Since the sudden collapse of Silicon Valley Bank, consumers have developed burning questions about the safety of their money in banks. Google searches for “Is my money safe?” are soaring.
GOBankingRates gathered a number of top questions about savings from finance experts and then had those experts help answer them.
Here’s what you need to know about protecting your money — in particular, your savings.
Should You Bank Only at Huge Banks?
Silicon Valley Bank was the 16th largest bank in the U.S. That’s big — but not nearly as big as Chase or Bank of America. Is it wisest to stash savings only in the biggest name institutions and ignore smaller banks?
In short, no. Not if the smaller bank is FDIC insured.
“As long as the financial institution is insured, consumers are safe; and, if they are not insured, then they face possible risk,” said Howard Dvorkin, CPA and chairman of Debt.com. “People need to verify that their bank is FDIC insured and that they understand what happens with different types of accounts like joint accounts and retirement accounts.
“This is especially true if they have more than $250,000 in one bank. Federally insured credit unions are just as safe as FDIC-insured banks and members can rely on NCUSIF insurance protection. Again, consumers need to ensure that their accounts are covered and that they are below the maximum limits.”
How Much of Your Deposits Are Insured?
“If your regional or community bank is FDIC insured, that means up to $250,000 is promised to you in the event of a bank failure,” Dvorkin said.
Again, that $250,000 is a really important number to remember. It’s the most insurance you can get on your money in any bank, across accounts.
What If You Have More Than $250,000 in the Bank?
If you have more than the insured $250,000 across your accounts in a single bank, then you need to open another savings account to store the excess cash (if you don’t want to invest it). Anything over $250,000 will not be guaranteed safe in the event of a bank’s failure.
“Coverage is calculated per bank, not per account,” Dvorkin said. “That means insurance limits are applied to the combined balances of all accounts held by a depositor at a single bank. A single bank includes all branches and its internet divisions; so, if it does business under different names, you’re not safe. You need to have accounts held at separately chartered banks that are insured separately.”
Are Online High-Yield Savings Accounts Good Options?
Online high-yield savings accounts can be excellent options — provided they’re FDIC insured.
“The money is safe if federal insurance is available for these accounts,” said Tom Koesternen, a chartered financial analyst with TGL Loans.
What About Money Market Funds?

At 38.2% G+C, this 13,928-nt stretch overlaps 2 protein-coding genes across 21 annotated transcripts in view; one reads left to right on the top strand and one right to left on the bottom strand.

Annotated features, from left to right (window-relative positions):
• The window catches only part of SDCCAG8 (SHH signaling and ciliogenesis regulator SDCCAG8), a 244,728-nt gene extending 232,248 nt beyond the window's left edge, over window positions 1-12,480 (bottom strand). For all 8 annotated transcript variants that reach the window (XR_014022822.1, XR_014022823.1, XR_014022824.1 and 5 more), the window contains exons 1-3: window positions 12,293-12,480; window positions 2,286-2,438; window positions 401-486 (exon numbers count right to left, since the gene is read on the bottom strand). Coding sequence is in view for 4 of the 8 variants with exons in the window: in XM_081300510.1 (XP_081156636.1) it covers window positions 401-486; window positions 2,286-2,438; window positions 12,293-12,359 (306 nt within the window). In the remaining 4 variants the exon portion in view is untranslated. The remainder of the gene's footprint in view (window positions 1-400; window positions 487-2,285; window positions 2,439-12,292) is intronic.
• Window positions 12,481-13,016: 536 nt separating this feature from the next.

Spreading out money between banks is not necessarily the best choice for those with significant amounts of cash. You could earn higher returns with a money market fund.
“Money market funds can be a good option for many,” said Eric Blattner, CFA, CFP, CIMA, a wealth advisor and partner at Divvi Wealth Management. “They can only invest in high-quality, short-term investments and in many cases will offer higher yields than savings accounts.”
What About Treasury Securities?
Treasury securities also might be a savvy, safe choice for those with jumbo savings accounts.
“Treasuries are issued by the U.S. government and are backed by the full faith and credit of the United States government,” Blattner said. “They can be purchased to meet most maturity needs, are considered very high quality and are typically among the most liquid securities in the world.
“Buying individual bonds may sound a bit intimidating for some first-timers, but the process is fairly straightforward. And if this is the first time someone has owned individual bonds, they should understand how and why the price will fluctuate with movements in interest rates. Seeing prices move up and down is normal, but for folks used to stable value bank deposits, it could raise some initial questions.”
Should You Put Savings Into Stocks, Gold or Real Estate Instead?
If you already have an ample FDIC-insured nest egg in the bank, it’s tactical to put some of your money into investments such as stocks, gold or real estate.
“Investing in gold and stocks is a good option because the returns are excellent,” Koesternen said. “Secondly, the investments are liquid. In contrast, real estate investments are illiquid but give better returns in the long run.”
Now, don’t pour all your savings into these investment vehicles. Make sure you have at least six months of cash set aside for an emergency.
Is Cryptocurrency Safe?
With some worried about the safety of “real” money in banks, the question of whether cryptocurrency is a viable savings vehicle arises. The consensus is that crypto isn’t a basket you want to place too many eggs in. So act with caution.
“Cryptocurrencies look exciting, but they can be volatile,” Koesternen said. “Therefore, I never advise investors to opt for crypto investments.”
When Will You Get Your Insured Money Back If Your Bank Collapses?
If your bank or credit union collapses and the funds are insured, the money is safe — because of the FDIC or NCUSIF backing.
“The federal government, with backing from the U.S. Treasury, can replace the money that the bank loses,” Dvorkin said.
But how long do you have to wait to be replenished?
“The process is usually quick, and many people don’t even notice that it happened until the bank name changes,” Dvorkin said.
Note that bank collapses have become much less common.
“Since 2010, bank failures have been in a steady decline,” Dvorkin said. “In 2020, four banks failed, but in 2021 and 2022, there were no bank failures.”
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